In this article I use Margaret Lock's concept of local biology as a standpoint to view tuberculosis as a threshold where distinctions between social and biological aspects of disease are negotiated. I conceptualize tuberculosis as a threshold in two ways: first as a passageway, and second as a space for navigating the limits of tolerance to therapeutics. The article is based on ethnographic research about responses to tuberculosis in post-Soviet Georgia. I focus on how health professionals and patients make claims to social aspects of illness by recuperating historical examples for tuberculosis treatment as a moral commitment to society, and in the context of emergent patient-centered treatment services.
|Number of pages||16|
|Journal||Medical Anthropology: Cross Cultural Studies in Health and Illness|
|State||Published - 2013|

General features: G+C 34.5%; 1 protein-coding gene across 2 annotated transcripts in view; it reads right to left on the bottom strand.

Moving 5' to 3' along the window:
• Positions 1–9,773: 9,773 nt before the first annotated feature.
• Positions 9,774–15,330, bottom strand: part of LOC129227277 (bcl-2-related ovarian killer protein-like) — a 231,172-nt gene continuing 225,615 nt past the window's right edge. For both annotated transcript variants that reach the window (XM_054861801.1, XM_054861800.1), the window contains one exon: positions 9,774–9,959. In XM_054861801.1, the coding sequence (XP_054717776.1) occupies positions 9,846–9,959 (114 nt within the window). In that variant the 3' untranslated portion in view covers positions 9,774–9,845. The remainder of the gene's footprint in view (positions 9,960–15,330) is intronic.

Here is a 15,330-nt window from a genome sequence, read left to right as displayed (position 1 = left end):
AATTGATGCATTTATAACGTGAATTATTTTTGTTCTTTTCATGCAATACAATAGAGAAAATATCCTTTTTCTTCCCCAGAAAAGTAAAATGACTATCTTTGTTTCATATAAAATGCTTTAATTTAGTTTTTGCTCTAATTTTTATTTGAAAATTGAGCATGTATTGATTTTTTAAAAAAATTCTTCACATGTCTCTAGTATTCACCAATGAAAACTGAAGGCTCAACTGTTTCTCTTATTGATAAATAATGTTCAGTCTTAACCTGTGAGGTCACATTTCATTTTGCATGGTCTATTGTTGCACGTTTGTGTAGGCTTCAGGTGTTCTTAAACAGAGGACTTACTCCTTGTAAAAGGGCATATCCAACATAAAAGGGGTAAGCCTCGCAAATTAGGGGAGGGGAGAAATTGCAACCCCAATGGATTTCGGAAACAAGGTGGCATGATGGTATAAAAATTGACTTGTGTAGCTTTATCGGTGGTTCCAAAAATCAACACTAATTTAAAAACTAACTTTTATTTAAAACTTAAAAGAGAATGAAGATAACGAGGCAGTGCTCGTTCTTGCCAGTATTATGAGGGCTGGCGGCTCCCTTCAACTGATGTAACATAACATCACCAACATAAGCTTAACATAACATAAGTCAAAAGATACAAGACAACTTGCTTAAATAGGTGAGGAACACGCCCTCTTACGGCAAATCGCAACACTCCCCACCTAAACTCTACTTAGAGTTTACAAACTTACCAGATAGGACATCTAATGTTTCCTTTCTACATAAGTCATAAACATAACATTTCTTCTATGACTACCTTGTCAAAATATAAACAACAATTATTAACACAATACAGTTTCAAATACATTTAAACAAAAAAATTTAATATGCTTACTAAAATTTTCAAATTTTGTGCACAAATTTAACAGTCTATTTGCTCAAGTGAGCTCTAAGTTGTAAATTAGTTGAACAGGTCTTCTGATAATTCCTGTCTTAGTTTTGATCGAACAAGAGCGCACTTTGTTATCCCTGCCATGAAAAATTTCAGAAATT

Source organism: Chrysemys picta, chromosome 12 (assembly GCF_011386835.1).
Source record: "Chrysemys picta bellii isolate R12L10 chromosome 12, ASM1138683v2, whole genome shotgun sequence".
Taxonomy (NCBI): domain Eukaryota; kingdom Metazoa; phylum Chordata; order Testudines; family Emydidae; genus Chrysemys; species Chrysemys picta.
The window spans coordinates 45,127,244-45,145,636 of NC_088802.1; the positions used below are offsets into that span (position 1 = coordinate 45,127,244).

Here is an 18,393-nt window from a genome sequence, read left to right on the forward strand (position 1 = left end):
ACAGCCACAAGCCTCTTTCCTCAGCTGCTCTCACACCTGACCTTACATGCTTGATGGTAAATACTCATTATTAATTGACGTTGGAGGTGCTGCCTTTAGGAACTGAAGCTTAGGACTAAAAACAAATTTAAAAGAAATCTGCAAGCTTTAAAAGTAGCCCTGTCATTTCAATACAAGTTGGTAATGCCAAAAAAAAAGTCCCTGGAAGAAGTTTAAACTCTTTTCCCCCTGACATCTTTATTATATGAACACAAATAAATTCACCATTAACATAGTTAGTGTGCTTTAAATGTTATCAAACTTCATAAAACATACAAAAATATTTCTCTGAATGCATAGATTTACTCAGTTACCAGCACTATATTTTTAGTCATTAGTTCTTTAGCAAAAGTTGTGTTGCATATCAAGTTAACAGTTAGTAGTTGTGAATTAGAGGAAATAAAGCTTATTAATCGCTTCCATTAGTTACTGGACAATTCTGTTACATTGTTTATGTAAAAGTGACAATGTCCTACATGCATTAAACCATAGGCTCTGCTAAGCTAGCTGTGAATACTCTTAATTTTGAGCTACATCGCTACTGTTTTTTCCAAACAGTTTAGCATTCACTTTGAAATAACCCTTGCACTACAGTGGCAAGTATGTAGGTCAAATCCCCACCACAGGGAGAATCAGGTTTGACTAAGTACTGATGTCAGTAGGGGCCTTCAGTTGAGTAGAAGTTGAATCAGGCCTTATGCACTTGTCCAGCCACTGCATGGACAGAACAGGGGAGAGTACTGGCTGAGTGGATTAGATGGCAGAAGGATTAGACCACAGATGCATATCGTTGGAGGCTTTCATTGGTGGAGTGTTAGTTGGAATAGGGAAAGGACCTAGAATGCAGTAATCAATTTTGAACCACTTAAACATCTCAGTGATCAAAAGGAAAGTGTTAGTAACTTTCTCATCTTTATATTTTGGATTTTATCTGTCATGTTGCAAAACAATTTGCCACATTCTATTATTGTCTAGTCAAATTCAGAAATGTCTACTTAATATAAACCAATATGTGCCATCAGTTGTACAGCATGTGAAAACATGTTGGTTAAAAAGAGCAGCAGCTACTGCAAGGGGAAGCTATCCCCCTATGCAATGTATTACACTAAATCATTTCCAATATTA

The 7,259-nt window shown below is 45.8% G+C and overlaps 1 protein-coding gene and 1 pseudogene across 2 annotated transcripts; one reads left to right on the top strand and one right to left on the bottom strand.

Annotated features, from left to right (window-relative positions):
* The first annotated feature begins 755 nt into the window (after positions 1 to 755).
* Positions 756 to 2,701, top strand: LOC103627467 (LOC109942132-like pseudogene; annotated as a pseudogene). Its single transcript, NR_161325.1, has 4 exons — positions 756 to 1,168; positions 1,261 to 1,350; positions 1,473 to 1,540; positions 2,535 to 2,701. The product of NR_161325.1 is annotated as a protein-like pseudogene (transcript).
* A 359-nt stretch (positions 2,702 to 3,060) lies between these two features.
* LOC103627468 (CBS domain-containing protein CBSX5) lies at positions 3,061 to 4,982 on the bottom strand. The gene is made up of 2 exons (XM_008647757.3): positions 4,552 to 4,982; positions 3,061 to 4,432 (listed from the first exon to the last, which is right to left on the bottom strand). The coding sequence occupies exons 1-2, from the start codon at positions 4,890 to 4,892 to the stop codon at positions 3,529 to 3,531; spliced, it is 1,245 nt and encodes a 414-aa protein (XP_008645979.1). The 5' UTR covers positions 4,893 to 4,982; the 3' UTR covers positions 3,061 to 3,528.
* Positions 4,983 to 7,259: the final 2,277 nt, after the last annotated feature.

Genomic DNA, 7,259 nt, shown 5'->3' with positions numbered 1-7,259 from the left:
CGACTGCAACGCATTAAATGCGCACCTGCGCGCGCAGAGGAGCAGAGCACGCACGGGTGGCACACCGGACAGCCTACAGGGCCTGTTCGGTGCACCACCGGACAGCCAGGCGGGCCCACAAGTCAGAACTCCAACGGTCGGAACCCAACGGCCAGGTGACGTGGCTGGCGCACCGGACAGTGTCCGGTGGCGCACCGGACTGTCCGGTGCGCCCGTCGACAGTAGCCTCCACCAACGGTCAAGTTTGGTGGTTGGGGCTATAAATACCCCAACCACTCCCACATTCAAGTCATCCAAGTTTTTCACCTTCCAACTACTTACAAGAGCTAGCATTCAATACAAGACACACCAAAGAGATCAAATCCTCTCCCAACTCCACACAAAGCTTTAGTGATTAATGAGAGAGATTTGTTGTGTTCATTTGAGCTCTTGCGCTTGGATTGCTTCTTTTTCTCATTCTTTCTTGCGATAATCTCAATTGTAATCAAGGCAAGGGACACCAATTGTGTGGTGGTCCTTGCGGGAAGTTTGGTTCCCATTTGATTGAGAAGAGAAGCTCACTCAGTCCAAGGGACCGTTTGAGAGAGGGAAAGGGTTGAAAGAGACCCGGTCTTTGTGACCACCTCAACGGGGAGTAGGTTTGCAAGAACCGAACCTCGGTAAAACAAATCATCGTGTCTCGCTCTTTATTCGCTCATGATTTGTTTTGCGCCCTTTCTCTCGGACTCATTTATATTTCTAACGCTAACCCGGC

Bibliographical noteFunding Information:
Many thanks to everyone at the NTP and MSCI in Tbilisi who helped me with my research. The project was supported by a Dissertation Improvement Grant from the Science and Technology Studies Program of the National Science Foundation; the Eurasia Program of the Social Science Research Council, with funds provided by the US Department of State through the Title VIII Program; the Graduate Faculty of Political and Social Science at the New School for Social Research; and the University of Kentucky. This article greatly benefited from the generous feedback and patience of P. Sean Brotherton and Vinh-Kim Nguyen. Lawrence Cohen’s comments for an earlier conference paper (AAA 2011) helped me think through the notion of the threshold. Finally, I thank Lenore Manderson, Victoria Team, and three anonymous reviewers for their careful and insightful suggestions. I am responsible for any errors.
- global health
- social disease
ASJC Scopus subject areas
- Health(social science)